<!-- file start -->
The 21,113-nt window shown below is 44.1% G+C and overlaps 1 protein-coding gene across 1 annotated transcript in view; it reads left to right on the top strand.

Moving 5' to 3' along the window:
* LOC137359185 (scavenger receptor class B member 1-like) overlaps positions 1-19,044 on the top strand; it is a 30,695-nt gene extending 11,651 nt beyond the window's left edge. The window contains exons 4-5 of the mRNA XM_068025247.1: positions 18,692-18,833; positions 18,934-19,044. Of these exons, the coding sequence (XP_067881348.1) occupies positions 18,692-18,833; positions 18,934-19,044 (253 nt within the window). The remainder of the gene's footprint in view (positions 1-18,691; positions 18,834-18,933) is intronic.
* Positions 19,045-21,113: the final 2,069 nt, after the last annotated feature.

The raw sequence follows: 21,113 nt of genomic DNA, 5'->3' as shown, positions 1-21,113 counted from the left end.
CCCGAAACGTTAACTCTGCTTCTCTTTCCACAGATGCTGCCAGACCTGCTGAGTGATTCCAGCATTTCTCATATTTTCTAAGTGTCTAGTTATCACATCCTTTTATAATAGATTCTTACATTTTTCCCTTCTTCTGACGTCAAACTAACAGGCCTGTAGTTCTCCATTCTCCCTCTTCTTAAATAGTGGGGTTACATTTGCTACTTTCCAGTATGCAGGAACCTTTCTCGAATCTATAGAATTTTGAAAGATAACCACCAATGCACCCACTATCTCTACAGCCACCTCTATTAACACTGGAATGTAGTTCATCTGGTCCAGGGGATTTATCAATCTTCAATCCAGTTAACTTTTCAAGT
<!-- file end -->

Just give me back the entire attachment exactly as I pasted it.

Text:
The 21,113-nt window shown below is 44.1% G+C and overlaps 1 protein-coding gene across 1 annotated transcript in view; it reads left to right on the top strand.

Moving 5' to 3' along the window:
* LOC137359185 (scavenger receptor class B member 1-like) overlaps positions 1-19,044 on the top strand; it is a 30,695-nt gene extending 11,651 nt beyond the window's left edge. The window contains exons 4-5 of the mRNA XM_068025247.1: positions 18,692-18,833; positions 18,934-19,044. Of these exons, the coding sequence (XP_067881348.1) occupies positions 18,692-18,833; positions 18,934-19,044 (253 nt within the window). The remainder of the gene's footprint in view (positions 1-18,691; positions 18,834-18,933) is intronic.
* Positions 19,045-21,113: the final 2,069 nt, after the last annotated feature.

The raw sequence follows: 21,113 nt of genomic DNA, 5'->3' as shown, positions 1-21,113 counted from the left end.
CCCGAAACGTTAACTCTGCTTCTCTTTCCACAGATGCTGCCAGACCTGCTGAGTGATTCCAGCATTTCTCATATTTTCTAAGTGTCTAGTTATCACATCCTTTTATAATAGATTCTTACATTTTTCCCTTCTTCTGACGTCAAACTAACAGGCCTGTAGTTCTCCATTCTCCCTCTTCTTAAATAGTGGGGTTACATTTGCTACTTTCCAGTATGCAGGAACCTTTCTCGAATCTATAGAATTTTGAAAGATAACCACCAATGCACCCACTATCTCTACAGCCACCTCTATTAACACTGGAATGTAGTTCATCTGGTCCAGGGGATTTATCAATCTTCAATCCAGTTAACTTTTCAAGT